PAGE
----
8 Jun 2020

Communicating through barriers

From Afternoons, 2:35 pm on 8 June 2020

People in New Zealand are approaching speech therapists for ‘accent reduction’, often seen as a way of removing social barriers and improving job opportunities, a veteran practitioner says.

The type of vocal training has become popular overseas, with people worried their accents are holding them back, Joanne Byrne tells Jesse Mulligan.

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Photo: 123RF

Byrne trained as a speech-language therapist at the age of 20 and has worked in the field for decades.

She says a strong accent can not only make it difficult to be understood, it can also affect job prospects and leave a person open to racism.

Bryne says, although this focus in New Zealand is relatively small, it reflects a real concern for those self-referring for help.

“If you mention in New Zealand that you’ve got a really strong accent – and we can see that racism is an issue across the world – it can be a barrier for people.

“Sometimes I’ve noticed that when I’m on the phone to a call centre, and the person there has got an accent, you have to really concentrate to tune in and focus on what they’re saying and it’s harder over the phone because you don’t have any visual support.

“If you’ve got quite a strong accent and it’s impacting on your ability to communicate, they can work on that for you.”

Another interesting focus for therapists is voice therapy for members of the trans community. People are helped to modulate their voices in a way they feel best suits them, she says.

“If you’ve grown up speaking like a female, you’ll get supported to develop more male forms of speech.”

Speech therapy has a broad range of applications, Byrne says.

“Speech therapists work in education and health – they would be the two major employment areas in New Zealand. They are also specialists in swallowing disorders.”

Swallowing disorders are physical in nature, she says, and often due to a stroke or another type of neurological trauma or disorder.

When someone is referred to a speech therapist – usually through a Plunket nurse, school or their GP – an initial assessment is made, depending on what the problem is perceived to be.

The mechanical skills, such as making speech sounds and articulation, knowledge of semantics and syntax and ability to make word stories are also assessed, she says.

“Sometimes we have a receptive speech problem so the understanding of language is poor, or you might have an expressive speech problem, where your ability to express yourself through language is poor. Sometimes you can have both.”

Speech language therapist Joanne Byrne

Speech language therapist Joanne Byrne Photo: Supplied

Parents and therapists can identify developmental speech problems in a child normatively – for example, a baby should be able to say their first word by 12 months, by 18 months they should have about 50 words and be starting to put them together sequentially to make simple phrases, Byrne says.

Hearing issues, a history of communication problems within a family, and other environmental factors, can be factors in a child’s lack of verbalising.

It is important to address the issue as an inability to communicate effectively will begin to create behavioural difficulties too, she says.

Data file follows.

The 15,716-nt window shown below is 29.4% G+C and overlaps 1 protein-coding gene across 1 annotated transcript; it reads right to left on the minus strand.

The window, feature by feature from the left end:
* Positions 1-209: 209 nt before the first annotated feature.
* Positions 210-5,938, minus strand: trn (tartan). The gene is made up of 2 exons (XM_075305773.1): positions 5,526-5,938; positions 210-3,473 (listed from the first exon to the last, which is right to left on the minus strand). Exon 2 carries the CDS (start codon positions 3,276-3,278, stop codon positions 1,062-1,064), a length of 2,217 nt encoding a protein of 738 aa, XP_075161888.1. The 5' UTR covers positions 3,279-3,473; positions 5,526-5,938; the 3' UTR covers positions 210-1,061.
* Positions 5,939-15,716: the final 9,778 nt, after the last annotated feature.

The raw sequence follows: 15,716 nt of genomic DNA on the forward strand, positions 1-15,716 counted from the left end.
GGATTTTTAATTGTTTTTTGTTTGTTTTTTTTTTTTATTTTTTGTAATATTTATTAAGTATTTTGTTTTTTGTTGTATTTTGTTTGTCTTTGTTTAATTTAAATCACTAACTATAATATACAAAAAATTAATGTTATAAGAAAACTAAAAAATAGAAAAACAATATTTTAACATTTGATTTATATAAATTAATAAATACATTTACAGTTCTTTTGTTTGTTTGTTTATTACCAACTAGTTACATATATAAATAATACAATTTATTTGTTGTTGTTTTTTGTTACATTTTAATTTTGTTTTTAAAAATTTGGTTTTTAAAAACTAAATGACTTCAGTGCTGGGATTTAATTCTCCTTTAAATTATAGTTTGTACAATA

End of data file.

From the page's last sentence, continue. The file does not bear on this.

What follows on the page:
“They’ll be the babies and toddlers that are frustrated and angry, lashing out and getting into trouble, because they don’t have any other way of communicating.”

Being born with a cleft palate will also affect a child's speech development.

"If you’ve got problems with your palate, all of your sounds come through your nose and your voice sounds really nasally,” she says.

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Photo: 123RF

Treatment for disfluency (most commonly, stuttering) is another significant aspect of speech therapy.

Byrne suggests this condition could be inherited, as the literature suggests there is often a family link.

“A lot of children will go through a normal period of child disfluency when their speech demands become greater, they might start being a bit disfluent but that usually passes.

“If you have a little one that’s being stuttering for more than six months or a little one that’s stuttering with a family history, or if they're stuttering means they’re getting upset by it, it’s really important to intervene.”

Stuttering is considered a motor-speech and neurological disorder that can have a profoundly negative effect on the emotional and psychological wellbeing of the sufferer – which makes the problem worse.

“It’s related to the motor movements of speech, but it does have a neurological basis and over time the pattern becomes habitual. It can be because you are stuttering and getting attention for that and becoming very aware of it that you can get psychological impacts from the communication disability.”

Improving disfluency involves slowing the speech patterns down, retraining the sufferer to breathe and remove ‘bumps’ and blockages and trapped tension that cause it.

Sometimes counselling and support around the psychological impacts are offered at the same time, Byrne says.

“It isn’t something that goes away but with a lot of support you can manage.”

Whereas a disfluency sufferer could require years of support, a childhood lisp is one of the less difficult speech problems to resolve and can improve after just one session with a speech therapist, she says.

The work of a speech-language therapist is to help people of all ages communicate as best as they can, Byrne says.

When necessary, they also offer alternatives to verbal communication such as Augmentative and Alternative Communication (AAC), which the late scientist Stephen Hawking used to verbalise his thoughts.

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